The nearly 400,000 fatalities linked to the nearly five-year-old civil war in South Sudan exceeds some estimates for the death toll from the slightly older conflict in Syria, according to a U.S. Department of State (DOS)-funded report released this week.
The study revealed that South Sudan’s civil war, which has been raging since late 2013, has caused the deaths of at least 382,900 people, noting that the fatalities were a direct result of the violence as well as the increased risk of disease and reduced access to healthcare.
South Sudan’s death toll is higher than the lower-end fatality estimate of 364,792 for the war in Syria provided this month by the U.K.-based Syrian Observatory for Human Rights, which has used a network of ground sources to monitor the conflict since it began in 2011.
“Sudan’s civil war has caused the deaths of at least 382,900 people — far higher than previous estimates and more than the conflict in Syria, according to a new study … The new figure is comparable to Syria, where more than 360,000 are estimated to have died since the conflict began in 2011,” the Agence France-Presse (AFP) agency noted.
“To our knowledge, this is the first comprehensive estimate of how many people have died because of the war,” Francesco Checchi, a lead investigator on the South Sudan study, told the Associated Press (AP). “Every day that goes by, hundreds more lives may be lost.”
“I think this figure is much more realistic than the 50,000 which has been used for so long,” Klem Ryan, a former official with the United Nations mission in South Sudan who also served as coordinator of the U.N. panel of experts monitoring sanctions on the country, told the AP.
The Observatory believes the Syrian conflict has killed as many as 522,000. The United Nations has placed the estimate at about 400,000. That means the death toll in Sudan at least parallels the fatalities in Syria.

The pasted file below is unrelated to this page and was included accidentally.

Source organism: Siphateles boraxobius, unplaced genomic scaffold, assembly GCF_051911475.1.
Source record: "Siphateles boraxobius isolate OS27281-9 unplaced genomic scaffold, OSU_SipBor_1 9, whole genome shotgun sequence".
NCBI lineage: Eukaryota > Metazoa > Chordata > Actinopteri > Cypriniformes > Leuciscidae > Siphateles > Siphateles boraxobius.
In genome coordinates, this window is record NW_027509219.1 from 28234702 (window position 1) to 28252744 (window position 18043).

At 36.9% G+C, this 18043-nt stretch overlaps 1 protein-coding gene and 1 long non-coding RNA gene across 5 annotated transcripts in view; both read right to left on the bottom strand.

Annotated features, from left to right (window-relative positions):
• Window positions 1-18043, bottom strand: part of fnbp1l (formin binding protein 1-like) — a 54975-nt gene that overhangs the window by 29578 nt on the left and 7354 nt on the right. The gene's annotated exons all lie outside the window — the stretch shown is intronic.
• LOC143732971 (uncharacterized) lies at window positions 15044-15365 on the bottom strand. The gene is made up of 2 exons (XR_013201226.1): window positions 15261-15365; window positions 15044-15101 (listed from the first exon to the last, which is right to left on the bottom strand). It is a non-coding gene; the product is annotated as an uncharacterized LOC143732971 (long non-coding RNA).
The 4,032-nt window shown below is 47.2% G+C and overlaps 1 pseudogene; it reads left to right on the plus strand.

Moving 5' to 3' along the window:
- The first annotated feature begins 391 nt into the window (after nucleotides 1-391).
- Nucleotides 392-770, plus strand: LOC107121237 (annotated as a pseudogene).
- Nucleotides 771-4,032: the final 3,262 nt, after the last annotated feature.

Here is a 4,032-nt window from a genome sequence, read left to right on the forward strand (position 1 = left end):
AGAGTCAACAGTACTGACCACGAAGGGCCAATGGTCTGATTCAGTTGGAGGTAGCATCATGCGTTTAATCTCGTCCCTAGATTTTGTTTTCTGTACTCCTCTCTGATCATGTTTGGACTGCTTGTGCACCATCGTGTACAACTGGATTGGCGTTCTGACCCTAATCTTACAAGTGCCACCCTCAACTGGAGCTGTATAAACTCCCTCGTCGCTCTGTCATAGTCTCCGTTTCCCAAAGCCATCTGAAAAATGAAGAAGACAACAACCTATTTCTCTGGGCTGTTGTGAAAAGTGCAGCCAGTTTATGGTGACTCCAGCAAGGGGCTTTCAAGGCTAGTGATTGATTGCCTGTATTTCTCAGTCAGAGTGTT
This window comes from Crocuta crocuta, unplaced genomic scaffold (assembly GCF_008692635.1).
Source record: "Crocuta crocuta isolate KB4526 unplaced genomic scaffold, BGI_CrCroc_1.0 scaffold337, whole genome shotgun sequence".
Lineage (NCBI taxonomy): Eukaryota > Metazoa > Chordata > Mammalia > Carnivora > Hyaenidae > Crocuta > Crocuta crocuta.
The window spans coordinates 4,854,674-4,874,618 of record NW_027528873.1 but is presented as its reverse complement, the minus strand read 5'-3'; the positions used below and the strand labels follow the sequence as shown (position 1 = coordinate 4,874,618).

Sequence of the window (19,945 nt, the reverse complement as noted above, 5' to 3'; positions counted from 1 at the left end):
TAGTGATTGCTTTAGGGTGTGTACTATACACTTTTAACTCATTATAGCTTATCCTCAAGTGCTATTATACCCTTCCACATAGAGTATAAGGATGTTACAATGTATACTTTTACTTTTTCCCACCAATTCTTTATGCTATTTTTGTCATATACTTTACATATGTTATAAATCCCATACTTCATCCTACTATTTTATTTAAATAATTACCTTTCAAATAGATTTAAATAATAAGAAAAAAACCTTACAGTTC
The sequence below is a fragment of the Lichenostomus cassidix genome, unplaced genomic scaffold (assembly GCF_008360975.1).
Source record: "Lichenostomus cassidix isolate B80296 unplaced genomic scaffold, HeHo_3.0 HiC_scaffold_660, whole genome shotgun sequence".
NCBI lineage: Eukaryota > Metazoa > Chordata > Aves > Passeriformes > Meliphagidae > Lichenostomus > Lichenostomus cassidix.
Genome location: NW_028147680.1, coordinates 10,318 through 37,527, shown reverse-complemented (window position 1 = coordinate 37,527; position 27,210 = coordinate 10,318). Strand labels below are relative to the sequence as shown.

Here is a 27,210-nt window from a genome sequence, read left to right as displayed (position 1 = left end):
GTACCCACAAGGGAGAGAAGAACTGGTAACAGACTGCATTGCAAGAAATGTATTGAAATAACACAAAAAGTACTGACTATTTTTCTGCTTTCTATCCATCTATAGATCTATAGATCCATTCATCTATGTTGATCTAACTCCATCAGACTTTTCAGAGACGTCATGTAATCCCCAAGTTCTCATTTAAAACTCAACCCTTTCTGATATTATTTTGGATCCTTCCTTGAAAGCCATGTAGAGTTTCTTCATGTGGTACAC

As early as March 2016, some news outlets like the New York Times suggested that more people had likely died in South Sudan than in Syria.
Referring to the DOS-commissioned study, AP pointed out:
The new report, based on statistical modeling and not peer reviewed, says the deaths appeared to peak in 2016 and 2017. Fresh fighting broke out in the capital, Juba, when a peace deal collapsed in July 2016 and the violence spread into other regions. Most of the deaths occurred in the country’s south and northeast and among adult males, the report says.
South Sudan obtained its independence with the help of the United States in 2011, making it the world’s youngest nation. Civil war has marred the short history of the African country. The fledgling nation descended into chaos soon after its birth.
Despite various peace deals between South Sudan’s most prominent ethnic groups the Dinka and the Nuer, the civil war that erupted between them in December 2013 continues to rage.
“It returns [Nuer] rebel leader Riek Machar to his role as vice president to [Dinka] President Salva Kiir, a situation that sparked the conflict when their supporters clashed along ethnic lines. Machar fled the post again during the 2016 fighting,” AP noted, referring to the agreement.